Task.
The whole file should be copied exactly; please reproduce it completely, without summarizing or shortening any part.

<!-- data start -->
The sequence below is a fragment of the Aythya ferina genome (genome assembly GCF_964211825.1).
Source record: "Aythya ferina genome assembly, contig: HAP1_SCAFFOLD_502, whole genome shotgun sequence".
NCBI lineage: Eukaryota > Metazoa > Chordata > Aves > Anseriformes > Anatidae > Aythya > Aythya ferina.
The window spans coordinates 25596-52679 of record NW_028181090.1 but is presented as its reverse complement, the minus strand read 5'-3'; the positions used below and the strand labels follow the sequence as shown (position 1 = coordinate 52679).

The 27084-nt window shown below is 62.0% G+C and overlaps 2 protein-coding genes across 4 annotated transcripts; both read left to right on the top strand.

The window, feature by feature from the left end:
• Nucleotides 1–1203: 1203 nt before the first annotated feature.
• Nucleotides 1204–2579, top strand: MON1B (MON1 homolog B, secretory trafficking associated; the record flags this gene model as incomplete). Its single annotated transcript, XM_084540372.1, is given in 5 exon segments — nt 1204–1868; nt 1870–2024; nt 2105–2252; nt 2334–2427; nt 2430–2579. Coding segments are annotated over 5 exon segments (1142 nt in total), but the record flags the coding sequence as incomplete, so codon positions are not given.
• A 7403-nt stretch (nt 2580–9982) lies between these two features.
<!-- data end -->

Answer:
The sequence below is a fragment of the Aythya ferina genome (genome assembly GCF_964211825.1).
Source record: "Aythya ferina genome assembly, contig: HAP1_SCAFFOLD_502, whole genome shotgun sequence".
NCBI lineage: Eukaryota > Metazoa > Chordata > Aves > Anseriformes > Anatidae > Aythya > Aythya ferina.
The window spans coordinates 25596-52679 of record NW_028181090.1 but is presented as its reverse complement, the minus strand read 5'-3'; the positions used below and the strand labels follow the sequence as shown (position 1 = coordinate 52679).

The 27084-nt window shown below is 62.0% G+C and overlaps 2 protein-coding genes across 4 annotated transcripts; both read left to right on the top strand.

The window, feature by feature from the left end:
• Nucleotides 1–1203: 1203 nt before the first annotated feature.
• Nucleotides 1204–2579, top strand: MON1B (MON1 homolog B, secretory trafficking associated; the record flags this gene model as incomplete). Its single annotated transcript, XM_084540372.1, is given in 5 exon segments — nt 1204–1868; nt 1870–2024; nt 2105–2252; nt 2334–2427; nt 2430–2579. Coding segments are annotated over 5 exon segments (1142 nt in total), but the record flags the coding sequence as incomplete, so codon positions are not given.
• A 7403-nt stretch (nt 2580–9982) lies between these two features.